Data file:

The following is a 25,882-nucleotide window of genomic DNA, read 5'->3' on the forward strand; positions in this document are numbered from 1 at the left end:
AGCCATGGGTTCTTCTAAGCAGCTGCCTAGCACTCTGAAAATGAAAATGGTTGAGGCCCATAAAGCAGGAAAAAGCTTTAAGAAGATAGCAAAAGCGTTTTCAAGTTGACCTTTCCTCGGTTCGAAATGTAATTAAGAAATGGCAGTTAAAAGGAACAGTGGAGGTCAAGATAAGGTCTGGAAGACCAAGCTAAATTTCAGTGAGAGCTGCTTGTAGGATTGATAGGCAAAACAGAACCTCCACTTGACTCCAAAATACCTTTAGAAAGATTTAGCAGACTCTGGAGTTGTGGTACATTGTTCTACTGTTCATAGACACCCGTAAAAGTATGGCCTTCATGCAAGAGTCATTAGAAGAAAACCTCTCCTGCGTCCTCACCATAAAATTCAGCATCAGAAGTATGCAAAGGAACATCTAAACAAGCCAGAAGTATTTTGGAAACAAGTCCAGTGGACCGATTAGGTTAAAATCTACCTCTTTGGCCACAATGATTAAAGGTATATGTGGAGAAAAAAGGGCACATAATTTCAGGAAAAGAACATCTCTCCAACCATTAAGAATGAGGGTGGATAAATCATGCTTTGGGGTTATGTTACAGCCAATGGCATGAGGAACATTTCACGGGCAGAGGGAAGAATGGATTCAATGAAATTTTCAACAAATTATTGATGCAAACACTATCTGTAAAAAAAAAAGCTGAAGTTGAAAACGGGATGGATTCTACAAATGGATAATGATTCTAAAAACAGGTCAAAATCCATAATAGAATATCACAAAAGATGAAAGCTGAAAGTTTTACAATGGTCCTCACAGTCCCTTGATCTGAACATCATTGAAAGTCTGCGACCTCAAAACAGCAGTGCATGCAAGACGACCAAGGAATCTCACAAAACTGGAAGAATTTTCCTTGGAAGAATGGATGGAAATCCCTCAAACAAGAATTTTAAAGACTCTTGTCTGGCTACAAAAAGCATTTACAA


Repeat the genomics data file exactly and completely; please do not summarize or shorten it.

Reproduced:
The following is a 25,882-nucleotide window of genomic DNA, read 5'->3' on the forward strand; positions in this document are numbered from 1 at the left end:
AGCCATGGGTTCTTCTAAGCAGCTGCCTAGCACTCTGAAAATGAAAATGGTTGAGGCCCATAAAGCAGGAAAAAGCTTTAAGAAGATAGCAAAAGCGTTTTCAAGTTGACCTTTCCTCGGTTCGAAATGTAATTAAGAAATGGCAGTTAAAAGGAACAGTGGAGGTCAAGATAAGGTCTGGAAGACCAAGCTAAATTTCAGTGAGAGCTGCTTGTAGGATTGATAGGCAAAACAGAACCTCCACTTGACTCCAAAATACCTTTAGAAAGATTTAGCAGACTCTGGAGTTGTGGTACATTGTTCTACTGTTCATAGACACCCGTAAAAGTATGGCCTTCATGCAAGAGTCATTAGAAGAAAACCTCTCCTGCGTCCTCACCATAAAATTCAGCATCAGAAGTATGCAAAGGAACATCTAAACAAGCCAGAAGTATTTTGGAAACAAGTCCAGTGGACCGATTAGGTTAAAATCTACCTCTTTGGCCACAATGATTAAAGGTATATGTGGAGAAAAAAGGGCACATAATTTCAGGAAAAGAACATCTCTCCAACCATTAAGAATGAGGGTGGATAAATCATGCTTTGGGGTTATGTTACAGCCAATGGCATGAGGAACATTTCACGGGCAGAGGGAAGAATGGATTCAATGAAATTTTCAACAAATTATTGATGCAAACACTATCTGTAAAAAAAAAAGCTGAAGTTGAAAACGGGATGGATTCTACAAATGGATAATGATTCTAAAAACAGGTCAAAATCCATAATAGAATATCACAAAAGATGAAAGCTGAAAGTTTTACAATGGTCCTCACAGTCCCTTGATCTGAACATCATTGAAAGTCTGCGACCTCAAAACAGCAGTGCATGCAAGACGACCAAGGAATCTCACAAAACTGGAAGAATTTTCCTTGGAAGAATGGATGGAAATCCCTCAAACAAGAATTTTAAAGACTCTTGTCTGGCTACAAAAAGCATTTACAA